RNY Gastric Bypass

RNY Gastric Bypass

About the procedure:

In this procedure, the top portion of the stomach is stapled off from the natural stomach  creating a small (1 ounce) stomach pouch. The remainder (remnant) of the stomach is not removed, but is stapled and cut away from the stomach pouch.  Portions of the small intestine are re-rerouted in a “Y” shape.  The outlet from the newly formed 1 ounce pouch is sewn  directly to the new small intestine resulting in early satiety and reduced absorption of food, nutrients and vitamins.   Bypassing the remnant  stomach causes a marked decrease in ghrelin production and a lack of hunger.  The lack of hunger usually lasts for 6 months to two years.  Vitamin and nutrient absorption are significantly reduced and some medicines are not well tolerated after the procedure.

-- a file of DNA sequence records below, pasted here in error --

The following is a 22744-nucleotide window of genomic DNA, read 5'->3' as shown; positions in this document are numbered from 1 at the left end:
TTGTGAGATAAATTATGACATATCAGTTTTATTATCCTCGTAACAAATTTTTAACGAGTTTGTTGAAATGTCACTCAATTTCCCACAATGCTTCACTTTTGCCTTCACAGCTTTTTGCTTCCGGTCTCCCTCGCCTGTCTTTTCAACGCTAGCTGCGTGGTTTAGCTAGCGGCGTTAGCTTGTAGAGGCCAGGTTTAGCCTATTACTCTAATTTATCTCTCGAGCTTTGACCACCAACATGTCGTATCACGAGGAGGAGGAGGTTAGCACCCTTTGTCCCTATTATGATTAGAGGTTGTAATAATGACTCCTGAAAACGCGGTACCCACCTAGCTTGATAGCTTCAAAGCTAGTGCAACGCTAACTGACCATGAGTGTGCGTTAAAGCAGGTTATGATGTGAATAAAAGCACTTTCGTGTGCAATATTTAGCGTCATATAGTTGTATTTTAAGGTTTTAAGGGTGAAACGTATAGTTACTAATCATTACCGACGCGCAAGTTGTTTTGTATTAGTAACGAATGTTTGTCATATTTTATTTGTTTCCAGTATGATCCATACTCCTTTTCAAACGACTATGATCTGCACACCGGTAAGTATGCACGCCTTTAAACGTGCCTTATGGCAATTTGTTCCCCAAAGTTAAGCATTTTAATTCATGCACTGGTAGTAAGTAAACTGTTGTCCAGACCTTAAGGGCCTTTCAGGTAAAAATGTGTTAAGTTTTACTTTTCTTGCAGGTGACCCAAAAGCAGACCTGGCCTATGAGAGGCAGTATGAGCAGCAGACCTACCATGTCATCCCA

How It Works:

1.  The small gastric pouch restricts meal volume, but more importantly, it allows early and prolonged satiety. Patients feel full with a small amount of food, and they are not hungry or looking for food between meals.

2.  Bypassing the remnant portion of stomach decreases production of the hunger hormone ghrelin  which markedly reduces hunger for a long time.

3.  Bypassing the remnant stomach and some of small intestine provides impaired absorption of nutrients that a patient consumes.

4.  The dumping syndrome (cramping abdominal pain after eating carbs and sweets) occurs in two out of three patients reminding those patients to eliminate carbohydrates from their diet.